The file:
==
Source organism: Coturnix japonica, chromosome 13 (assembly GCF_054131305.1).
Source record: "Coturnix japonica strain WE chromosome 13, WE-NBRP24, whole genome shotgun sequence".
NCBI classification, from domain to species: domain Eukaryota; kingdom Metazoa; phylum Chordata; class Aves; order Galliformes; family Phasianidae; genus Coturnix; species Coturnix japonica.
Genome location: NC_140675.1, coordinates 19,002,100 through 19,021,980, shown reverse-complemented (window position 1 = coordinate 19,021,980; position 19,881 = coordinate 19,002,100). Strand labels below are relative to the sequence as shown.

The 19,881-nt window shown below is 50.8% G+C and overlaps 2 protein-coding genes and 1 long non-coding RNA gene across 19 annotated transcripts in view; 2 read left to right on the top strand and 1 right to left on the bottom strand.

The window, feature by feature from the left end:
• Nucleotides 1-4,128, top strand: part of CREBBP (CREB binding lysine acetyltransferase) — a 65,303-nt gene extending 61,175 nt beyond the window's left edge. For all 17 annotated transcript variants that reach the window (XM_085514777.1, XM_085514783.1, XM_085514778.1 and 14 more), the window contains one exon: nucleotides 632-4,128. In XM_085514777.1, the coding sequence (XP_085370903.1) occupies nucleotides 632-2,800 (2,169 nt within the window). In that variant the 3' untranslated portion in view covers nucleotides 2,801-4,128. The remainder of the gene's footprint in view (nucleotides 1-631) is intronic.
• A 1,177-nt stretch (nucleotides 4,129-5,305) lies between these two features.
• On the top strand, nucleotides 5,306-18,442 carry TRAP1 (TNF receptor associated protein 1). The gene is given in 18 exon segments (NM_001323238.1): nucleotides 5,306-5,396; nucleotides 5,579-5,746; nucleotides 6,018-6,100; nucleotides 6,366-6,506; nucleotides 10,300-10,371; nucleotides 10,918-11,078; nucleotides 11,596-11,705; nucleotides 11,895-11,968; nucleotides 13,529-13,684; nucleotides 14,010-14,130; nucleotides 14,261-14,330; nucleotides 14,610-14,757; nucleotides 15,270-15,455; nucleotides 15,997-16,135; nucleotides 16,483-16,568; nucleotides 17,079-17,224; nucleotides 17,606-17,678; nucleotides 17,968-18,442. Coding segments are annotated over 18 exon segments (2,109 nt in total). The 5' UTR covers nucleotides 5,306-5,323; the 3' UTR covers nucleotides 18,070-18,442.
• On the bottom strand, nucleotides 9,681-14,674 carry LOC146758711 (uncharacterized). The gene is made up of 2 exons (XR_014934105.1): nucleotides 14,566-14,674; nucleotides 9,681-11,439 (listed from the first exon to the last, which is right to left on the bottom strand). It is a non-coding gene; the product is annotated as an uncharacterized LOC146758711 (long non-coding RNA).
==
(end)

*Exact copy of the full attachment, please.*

Source organism: Coturnix japonica, chromosome 13 (assembly GCF_054131305.1).
Source record: "Coturnix japonica strain WE chromosome 13, WE-NBRP24, whole genome shotgun sequence".
NCBI classification, from domain to species: domain Eukaryota; kingdom Metazoa; phylum Chordata; class Aves; order Galliformes; family Phasianidae; genus Coturnix; species Coturnix japonica.
Genome location: NC_140675.1, coordinates 19,002,100 through 19,021,980, shown reverse-complemented (window position 1 = coordinate 19,021,980; position 19,881 = coordinate 19,002,100). Strand labels below are relative to the sequence as shown.

The 19,881-nt window shown below is 50.8% G+C and overlaps 2 protein-coding genes and 1 long non-coding RNA gene across 19 annotated transcripts in view; 2 read left to right on the top strand and 1 right to left on the bottom strand.

The window, feature by feature from the left end:
• Nucleotides 1-4,128, top strand: part of CREBBP (CREB binding lysine acetyltransferase) — a 65,303-nt gene extending 61,175 nt beyond the window's left edge. For all 17 annotated transcript variants that reach the window (XM_085514777.1, XM_085514783.1, XM_085514778.1 and 14 more), the window contains one exon: nucleotides 632-4,128. In XM_085514777.1, the coding sequence (XP_085370903.1) occupies nucleotides 632-2,800 (2,169 nt within the window). In that variant the 3' untranslated portion in view covers nucleotides 2,801-4,128. The remainder of the gene's footprint in view (nucleotides 1-631) is intronic.
• A 1,177-nt stretch (nucleotides 4,129-5,305) lies between these two features.
• On the top strand, nucleotides 5,306-18,442 carry TRAP1 (TNF receptor associated protein 1). The gene is given in 18 exon segments (NM_001323238.1): nucleotides 5,306-5,396; nucleotides 5,579-5,746; nucleotides 6,018-6,100; nucleotides 6,366-6,506; nucleotides 10,300-10,371; nucleotides 10,918-11,078; nucleotides 11,596-11,705; nucleotides 11,895-11,968; nucleotides 13,529-13,684; nucleotides 14,010-14,130; nucleotides 14,261-14,330; nucleotides 14,610-14,757; nucleotides 15,270-15,455; nucleotides 15,997-16,135; nucleotides 16,483-16,568; nucleotides 17,079-17,224; nucleotides 17,606-17,678; nucleotides 17,968-18,442. Coding segments are annotated over 18 exon segments (2,109 nt in total). The 5' UTR covers nucleotides 5,306-5,323; the 3' UTR covers nucleotides 18,070-18,442.
• On the bottom strand, nucleotides 9,681-14,674 carry LOC146758711 (uncharacterized). The gene is made up of 2 exons (XR_014934105.1): nucleotides 14,566-14,674; nucleotides 9,681-11,439 (listed from the first exon to the last, which is right to left on the bottom strand). It is a non-coding gene; the product is annotated as an uncharacterized LOC146758711 (long non-coding RNA).